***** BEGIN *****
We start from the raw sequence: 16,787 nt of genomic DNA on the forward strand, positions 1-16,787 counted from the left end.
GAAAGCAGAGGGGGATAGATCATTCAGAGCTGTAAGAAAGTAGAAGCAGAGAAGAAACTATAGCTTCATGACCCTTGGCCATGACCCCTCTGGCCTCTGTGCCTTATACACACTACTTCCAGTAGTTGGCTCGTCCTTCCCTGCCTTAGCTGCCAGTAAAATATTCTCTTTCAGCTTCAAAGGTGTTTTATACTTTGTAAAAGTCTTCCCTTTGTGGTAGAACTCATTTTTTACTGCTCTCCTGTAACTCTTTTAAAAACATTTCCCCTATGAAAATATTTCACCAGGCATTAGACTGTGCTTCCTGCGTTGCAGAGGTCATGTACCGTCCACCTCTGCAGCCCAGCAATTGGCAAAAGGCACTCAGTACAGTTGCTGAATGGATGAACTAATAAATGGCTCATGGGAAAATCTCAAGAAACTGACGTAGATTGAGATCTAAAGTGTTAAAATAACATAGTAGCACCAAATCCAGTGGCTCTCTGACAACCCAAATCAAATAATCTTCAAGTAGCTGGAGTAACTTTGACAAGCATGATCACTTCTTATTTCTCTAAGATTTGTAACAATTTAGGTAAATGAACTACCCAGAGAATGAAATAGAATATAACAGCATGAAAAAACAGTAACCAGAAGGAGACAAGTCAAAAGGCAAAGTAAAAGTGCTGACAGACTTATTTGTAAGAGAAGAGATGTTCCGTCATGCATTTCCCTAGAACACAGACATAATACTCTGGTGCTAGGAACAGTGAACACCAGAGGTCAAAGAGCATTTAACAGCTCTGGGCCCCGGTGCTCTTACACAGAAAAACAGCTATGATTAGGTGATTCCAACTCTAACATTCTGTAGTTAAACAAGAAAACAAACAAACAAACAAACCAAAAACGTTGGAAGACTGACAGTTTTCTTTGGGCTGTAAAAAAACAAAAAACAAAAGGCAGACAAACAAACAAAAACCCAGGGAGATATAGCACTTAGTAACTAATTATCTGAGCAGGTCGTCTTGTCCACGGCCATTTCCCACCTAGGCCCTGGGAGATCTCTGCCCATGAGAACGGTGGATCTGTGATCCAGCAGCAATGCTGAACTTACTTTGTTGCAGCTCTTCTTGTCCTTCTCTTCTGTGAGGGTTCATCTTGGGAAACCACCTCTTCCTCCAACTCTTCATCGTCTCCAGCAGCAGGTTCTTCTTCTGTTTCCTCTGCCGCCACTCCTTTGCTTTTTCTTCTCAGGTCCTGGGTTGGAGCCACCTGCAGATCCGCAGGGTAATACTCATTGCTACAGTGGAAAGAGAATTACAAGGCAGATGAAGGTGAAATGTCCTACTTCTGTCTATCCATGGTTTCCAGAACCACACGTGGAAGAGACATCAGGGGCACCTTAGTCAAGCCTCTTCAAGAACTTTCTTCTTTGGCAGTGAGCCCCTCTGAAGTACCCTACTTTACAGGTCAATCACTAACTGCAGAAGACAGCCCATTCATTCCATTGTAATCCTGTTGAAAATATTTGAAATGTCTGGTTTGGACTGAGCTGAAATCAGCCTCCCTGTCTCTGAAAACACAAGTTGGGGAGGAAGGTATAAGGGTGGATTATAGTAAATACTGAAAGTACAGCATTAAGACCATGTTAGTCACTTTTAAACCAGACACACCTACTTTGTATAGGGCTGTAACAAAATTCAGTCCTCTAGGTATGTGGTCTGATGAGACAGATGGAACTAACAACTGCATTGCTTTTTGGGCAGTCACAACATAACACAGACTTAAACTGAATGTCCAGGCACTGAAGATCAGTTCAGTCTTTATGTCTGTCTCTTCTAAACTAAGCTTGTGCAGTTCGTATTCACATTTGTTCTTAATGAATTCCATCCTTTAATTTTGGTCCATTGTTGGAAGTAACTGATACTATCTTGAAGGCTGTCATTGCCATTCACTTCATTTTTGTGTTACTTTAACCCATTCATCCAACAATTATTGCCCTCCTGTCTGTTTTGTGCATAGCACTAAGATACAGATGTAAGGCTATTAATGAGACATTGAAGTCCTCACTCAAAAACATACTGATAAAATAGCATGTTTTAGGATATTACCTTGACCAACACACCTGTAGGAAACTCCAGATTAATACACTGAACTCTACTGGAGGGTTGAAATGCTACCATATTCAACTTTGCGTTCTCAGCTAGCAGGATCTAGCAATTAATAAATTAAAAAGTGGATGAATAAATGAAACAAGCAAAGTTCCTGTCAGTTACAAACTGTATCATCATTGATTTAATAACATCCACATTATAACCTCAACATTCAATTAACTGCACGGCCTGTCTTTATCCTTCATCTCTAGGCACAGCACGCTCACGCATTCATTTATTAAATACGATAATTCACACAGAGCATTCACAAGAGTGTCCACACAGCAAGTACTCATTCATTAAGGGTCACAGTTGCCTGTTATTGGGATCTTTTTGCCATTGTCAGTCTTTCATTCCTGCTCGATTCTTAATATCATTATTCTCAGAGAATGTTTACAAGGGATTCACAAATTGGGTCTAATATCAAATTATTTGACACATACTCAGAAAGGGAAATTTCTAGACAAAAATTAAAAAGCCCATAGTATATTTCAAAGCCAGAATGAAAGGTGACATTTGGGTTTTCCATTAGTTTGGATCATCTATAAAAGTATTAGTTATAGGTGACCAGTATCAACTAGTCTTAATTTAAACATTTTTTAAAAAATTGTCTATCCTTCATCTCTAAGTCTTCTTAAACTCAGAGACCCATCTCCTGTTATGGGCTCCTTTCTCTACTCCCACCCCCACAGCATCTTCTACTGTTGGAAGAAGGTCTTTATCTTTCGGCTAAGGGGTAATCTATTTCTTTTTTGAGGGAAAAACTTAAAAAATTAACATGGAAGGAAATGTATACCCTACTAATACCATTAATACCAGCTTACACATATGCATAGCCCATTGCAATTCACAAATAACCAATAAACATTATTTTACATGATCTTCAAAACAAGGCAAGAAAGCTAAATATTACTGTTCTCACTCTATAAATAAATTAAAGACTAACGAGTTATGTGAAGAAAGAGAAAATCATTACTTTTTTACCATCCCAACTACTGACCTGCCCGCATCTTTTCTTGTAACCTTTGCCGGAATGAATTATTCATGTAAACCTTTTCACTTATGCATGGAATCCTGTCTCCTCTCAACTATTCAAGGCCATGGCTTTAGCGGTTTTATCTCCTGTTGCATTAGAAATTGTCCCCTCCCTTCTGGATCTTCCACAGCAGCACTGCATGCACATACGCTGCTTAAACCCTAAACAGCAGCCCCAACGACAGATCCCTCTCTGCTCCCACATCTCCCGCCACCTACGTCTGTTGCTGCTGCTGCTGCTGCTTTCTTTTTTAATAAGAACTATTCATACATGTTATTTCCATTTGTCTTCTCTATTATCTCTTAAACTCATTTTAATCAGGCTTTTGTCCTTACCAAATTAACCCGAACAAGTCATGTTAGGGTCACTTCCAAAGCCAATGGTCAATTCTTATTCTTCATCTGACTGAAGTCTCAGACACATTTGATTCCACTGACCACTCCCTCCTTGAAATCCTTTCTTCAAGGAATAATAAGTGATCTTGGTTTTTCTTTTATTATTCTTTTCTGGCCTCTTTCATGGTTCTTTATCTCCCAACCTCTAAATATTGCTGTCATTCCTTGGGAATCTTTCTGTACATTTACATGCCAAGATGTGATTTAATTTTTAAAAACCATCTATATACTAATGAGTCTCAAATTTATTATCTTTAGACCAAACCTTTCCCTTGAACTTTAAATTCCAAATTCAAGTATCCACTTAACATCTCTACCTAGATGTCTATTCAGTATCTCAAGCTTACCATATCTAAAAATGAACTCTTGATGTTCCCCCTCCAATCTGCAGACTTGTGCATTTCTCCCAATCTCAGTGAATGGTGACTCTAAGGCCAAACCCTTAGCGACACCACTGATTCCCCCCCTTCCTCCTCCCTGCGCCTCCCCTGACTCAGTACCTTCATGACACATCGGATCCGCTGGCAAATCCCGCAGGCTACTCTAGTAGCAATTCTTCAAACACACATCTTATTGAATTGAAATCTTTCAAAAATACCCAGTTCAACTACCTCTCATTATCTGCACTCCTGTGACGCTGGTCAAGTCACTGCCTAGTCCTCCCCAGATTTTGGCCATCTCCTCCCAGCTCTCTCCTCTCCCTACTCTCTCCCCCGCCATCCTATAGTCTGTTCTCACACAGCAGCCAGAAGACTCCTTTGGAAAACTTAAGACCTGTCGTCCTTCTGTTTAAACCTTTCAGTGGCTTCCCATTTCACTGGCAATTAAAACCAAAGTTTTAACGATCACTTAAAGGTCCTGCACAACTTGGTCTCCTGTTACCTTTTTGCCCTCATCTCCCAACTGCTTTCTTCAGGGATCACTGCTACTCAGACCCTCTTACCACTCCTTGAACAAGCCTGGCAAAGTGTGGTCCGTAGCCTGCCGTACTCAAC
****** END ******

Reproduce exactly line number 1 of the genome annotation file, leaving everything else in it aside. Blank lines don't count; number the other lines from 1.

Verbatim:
We start from the raw sequence: 16,787 nt of genomic DNA on the forward strand, positions 1-16,787 counted from the left end.